If you’ve ever prepared and filed a large number of documents on behalf of your company with the Secretary of State, chances are you’ve wished that there was a way to avoid all the various required signatures. Fortunately, there may be a tool that can help streamline the process.
A Limited Power of Attorney (POA) provides the authority for the filer to sign documents as if he or she were the required authorized signer, be it officers for corporations, members or managers for LLCs or general partners for limited partnerships. Generally speaking, a Limited POA is best used for larger filing projects (e.g., a Change of Agent filing) where there is a specific activity during a limited time period.
Here are some helpful tips for using a Limited POA granting authority to a filer to sign documents on behalf of your company:
- The Limited POA document must be signed by an authorized person on behalf of the company AND it must be notarized.
- An addendum can be attached to list multiple entities governed by the same authorized signer under the terms of the Limited POA.
- Many states may only require the signature of an “Authorized Person”, but other states may require an individual who holds the title of Member or Manager. In fact, a few states will even require that the signer must be an Officer, Member/Manager or General Partner already on record with the state.
- If you have several different companies, company types or even different signers for a particular company, you may need to complete a separate Limited POA for each one.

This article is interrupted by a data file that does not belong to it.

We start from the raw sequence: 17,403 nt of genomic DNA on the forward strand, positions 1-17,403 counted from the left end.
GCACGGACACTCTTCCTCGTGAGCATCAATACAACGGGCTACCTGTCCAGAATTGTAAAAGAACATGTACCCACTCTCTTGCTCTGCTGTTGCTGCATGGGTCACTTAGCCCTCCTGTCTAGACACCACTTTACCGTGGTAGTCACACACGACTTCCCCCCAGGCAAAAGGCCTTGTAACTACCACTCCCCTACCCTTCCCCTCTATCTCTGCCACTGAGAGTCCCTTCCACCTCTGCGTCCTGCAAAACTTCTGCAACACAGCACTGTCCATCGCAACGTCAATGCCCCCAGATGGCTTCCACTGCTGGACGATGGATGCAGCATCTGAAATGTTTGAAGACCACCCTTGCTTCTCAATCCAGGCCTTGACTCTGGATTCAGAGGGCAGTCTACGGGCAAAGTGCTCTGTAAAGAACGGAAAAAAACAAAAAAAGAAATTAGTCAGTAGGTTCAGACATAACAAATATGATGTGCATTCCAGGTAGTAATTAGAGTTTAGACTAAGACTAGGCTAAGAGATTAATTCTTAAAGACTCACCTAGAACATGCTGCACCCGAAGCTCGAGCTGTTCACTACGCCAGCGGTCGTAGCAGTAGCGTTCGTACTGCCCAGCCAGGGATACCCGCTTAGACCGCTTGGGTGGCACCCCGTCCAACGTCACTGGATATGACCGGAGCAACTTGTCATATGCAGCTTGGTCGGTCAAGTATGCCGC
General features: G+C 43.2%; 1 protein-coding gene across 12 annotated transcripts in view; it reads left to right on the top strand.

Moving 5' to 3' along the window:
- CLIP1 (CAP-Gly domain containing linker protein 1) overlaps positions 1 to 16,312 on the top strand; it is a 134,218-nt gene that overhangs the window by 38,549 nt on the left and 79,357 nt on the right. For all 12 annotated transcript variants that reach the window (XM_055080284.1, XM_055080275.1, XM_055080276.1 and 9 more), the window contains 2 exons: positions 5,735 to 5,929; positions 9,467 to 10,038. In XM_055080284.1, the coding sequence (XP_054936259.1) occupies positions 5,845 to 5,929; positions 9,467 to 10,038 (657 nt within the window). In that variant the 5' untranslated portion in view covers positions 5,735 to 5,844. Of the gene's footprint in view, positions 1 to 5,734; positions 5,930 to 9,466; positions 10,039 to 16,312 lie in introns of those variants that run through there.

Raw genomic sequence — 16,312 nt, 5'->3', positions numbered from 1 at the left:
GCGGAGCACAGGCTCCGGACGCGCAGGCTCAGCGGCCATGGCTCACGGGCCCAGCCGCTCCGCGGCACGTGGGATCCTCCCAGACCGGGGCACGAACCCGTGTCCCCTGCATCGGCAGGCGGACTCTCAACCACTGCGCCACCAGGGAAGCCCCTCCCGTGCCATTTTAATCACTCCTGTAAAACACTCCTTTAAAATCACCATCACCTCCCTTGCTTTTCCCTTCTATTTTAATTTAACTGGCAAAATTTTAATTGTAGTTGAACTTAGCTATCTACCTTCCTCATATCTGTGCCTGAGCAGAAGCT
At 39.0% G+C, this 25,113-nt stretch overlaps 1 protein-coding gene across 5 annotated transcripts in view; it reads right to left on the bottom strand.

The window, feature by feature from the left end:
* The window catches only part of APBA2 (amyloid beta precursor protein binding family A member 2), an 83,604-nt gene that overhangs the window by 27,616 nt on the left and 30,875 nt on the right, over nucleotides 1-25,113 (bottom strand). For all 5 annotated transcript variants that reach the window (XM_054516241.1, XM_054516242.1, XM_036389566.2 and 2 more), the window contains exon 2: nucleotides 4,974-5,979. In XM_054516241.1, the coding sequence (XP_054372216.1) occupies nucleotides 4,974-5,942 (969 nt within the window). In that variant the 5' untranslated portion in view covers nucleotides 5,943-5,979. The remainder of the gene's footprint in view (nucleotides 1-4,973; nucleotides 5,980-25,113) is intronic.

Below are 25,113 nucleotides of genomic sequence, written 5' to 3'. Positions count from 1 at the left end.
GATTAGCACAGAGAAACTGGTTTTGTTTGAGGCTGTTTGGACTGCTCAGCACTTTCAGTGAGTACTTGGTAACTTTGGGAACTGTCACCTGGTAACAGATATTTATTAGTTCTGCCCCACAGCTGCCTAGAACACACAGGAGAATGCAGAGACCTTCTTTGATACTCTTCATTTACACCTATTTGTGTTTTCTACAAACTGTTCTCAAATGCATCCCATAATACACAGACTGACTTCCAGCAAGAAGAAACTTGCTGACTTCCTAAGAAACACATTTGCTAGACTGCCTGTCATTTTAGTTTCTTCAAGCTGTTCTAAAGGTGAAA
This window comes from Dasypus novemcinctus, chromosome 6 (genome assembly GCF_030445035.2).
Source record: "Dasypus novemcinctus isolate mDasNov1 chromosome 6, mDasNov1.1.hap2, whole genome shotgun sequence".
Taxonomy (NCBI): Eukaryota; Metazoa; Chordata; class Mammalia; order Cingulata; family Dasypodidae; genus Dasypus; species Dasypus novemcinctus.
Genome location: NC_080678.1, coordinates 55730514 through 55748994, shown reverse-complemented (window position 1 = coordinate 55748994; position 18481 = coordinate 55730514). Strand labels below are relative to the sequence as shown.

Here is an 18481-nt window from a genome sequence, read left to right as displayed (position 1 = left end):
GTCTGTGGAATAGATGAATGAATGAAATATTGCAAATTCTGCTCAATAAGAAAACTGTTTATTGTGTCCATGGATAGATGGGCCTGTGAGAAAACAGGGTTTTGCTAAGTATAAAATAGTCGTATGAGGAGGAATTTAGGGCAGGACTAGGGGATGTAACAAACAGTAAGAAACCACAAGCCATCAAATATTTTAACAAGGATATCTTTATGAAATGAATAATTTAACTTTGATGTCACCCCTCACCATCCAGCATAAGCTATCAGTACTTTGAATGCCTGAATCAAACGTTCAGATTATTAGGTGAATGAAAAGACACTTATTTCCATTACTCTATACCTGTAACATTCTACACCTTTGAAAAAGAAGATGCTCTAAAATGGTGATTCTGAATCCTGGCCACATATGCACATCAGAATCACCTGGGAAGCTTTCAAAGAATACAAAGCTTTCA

- If the authorized party for a company is another company, this managing company should be listed as the authorized party on the Limited POA, and the individual authorized party should be on behalf of that managing company.
- Several states may require that a copy of the Limited POA be included along with your filing. Documents may be rejected if the state reviews the POA and doesn’t believe it authorizes the filer to complete the submitted form.
- Some states don’t accept a POA or their requirements may make it more difficult to use. For example, North Carolina won’t accept a POA for corporations but will for LLCs and limited partnerships. Illinois requires that an individual Power of Attorney be signed for each company it applies to and doesn’t accept the addendum. This virtually eliminates the versatility of this document when used with projects involving multiple companies. It may be easier to simply sign these forms directly.
When used properly, a Limited POA can be a great time saver -- depending on the filing jurisdiction!
This article is provided for informational purposes only and should not be considered, or relied upon, as legal advice.